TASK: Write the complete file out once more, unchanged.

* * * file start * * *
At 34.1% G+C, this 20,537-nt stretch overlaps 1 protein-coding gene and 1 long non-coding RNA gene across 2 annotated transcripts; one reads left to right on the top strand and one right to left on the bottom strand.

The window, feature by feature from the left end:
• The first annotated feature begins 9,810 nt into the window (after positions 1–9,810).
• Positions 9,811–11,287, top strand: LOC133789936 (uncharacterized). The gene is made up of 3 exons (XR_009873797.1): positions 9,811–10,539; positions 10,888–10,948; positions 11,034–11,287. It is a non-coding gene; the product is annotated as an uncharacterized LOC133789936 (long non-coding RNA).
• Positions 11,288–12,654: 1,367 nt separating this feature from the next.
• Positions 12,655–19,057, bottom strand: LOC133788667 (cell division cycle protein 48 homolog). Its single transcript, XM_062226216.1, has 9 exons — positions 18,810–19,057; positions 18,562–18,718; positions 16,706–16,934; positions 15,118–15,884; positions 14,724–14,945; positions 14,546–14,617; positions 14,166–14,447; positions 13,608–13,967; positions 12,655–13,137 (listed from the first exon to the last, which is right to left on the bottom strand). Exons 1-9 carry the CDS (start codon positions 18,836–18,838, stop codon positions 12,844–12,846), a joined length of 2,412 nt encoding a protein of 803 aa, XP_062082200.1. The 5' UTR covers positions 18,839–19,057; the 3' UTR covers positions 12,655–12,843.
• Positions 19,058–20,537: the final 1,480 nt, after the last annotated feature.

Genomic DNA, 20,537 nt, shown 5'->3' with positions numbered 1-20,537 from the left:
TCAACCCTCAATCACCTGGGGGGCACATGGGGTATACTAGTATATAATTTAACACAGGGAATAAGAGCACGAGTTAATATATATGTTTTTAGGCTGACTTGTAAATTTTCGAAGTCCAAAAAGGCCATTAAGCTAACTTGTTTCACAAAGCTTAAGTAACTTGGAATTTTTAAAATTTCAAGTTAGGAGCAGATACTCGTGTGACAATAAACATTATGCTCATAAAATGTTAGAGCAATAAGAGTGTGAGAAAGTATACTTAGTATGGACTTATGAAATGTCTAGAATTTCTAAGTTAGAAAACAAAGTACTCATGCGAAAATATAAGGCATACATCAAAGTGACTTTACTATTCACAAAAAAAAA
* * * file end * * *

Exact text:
At 34.1% G+C, this 20,537-nt stretch overlaps 1 protein-coding gene and 1 long non-coding RNA gene across 2 annotated transcripts; one reads left to right on the top strand and one right to left on the bottom strand.

The window, feature by feature from the left end:
• The first annotated feature begins 9,810 nt into the window (after positions 1–9,810).
• Positions 9,811–11,287, top strand: LOC133789936 (uncharacterized). The gene is made up of 3 exons (XR_009873797.1): positions 9,811–10,539; positions 10,888–10,948; positions 11,034–11,287. It is a non-coding gene; the product is annotated as an uncharacterized LOC133789936 (long non-coding RNA).
• Positions 11,288–12,654: 1,367 nt separating this feature from the next.
• Positions 12,655–19,057, bottom strand: LOC133788667 (cell division cycle protein 48 homolog). Its single transcript, XM_062226216.1, has 9 exons — positions 18,810–19,057; positions 18,562–18,718; positions 16,706–16,934; positions 15,118–15,884; positions 14,724–14,945; positions 14,546–14,617; positions 14,166–14,447; positions 13,608–13,967; positions 12,655–13,137 (listed from the first exon to the last, which is right to left on the bottom strand). Exons 1-9 carry the CDS (start codon positions 18,836–18,838, stop codon positions 12,844–12,846), a joined length of 2,412 nt encoding a protein of 803 aa, XP_062082200.1. The 5' UTR covers positions 18,839–19,057; the 3' UTR covers positions 12,655–12,843.
• Positions 19,058–20,537: the final 1,480 nt, after the last annotated feature.

Genomic DNA, 20,537 nt, shown 5'->3' with positions numbered 1-20,537 from the left:
TCAACCCTCAATCACCTGGGGGGCACATGGGGTATACTAGTATATAATTTAACACAGGGAATAAGAGCACGAGTTAATATATATGTTTTTAGGCTGACTTGTAAATTTTCGAAGTCCAAAAAGGCCATTAAGCTAACTTGTTTCACAAAGCTTAAGTAACTTGGAATTTTTAAAATTTCAAGTTAGGAGCAGATACTCGTGTGACAATAAACATTATGCTCATAAAATGTTAGAGCAATAAGAGTGTGAGAAAGTATACTTAGTATGGACTTATGAAATGTCTAGAATTTCTAAGTTAGAAAACAAAGTACTCATGCGAAAATATAAGGCATACATCAAAGTGACTTTACTATTCACAAAAAAAAA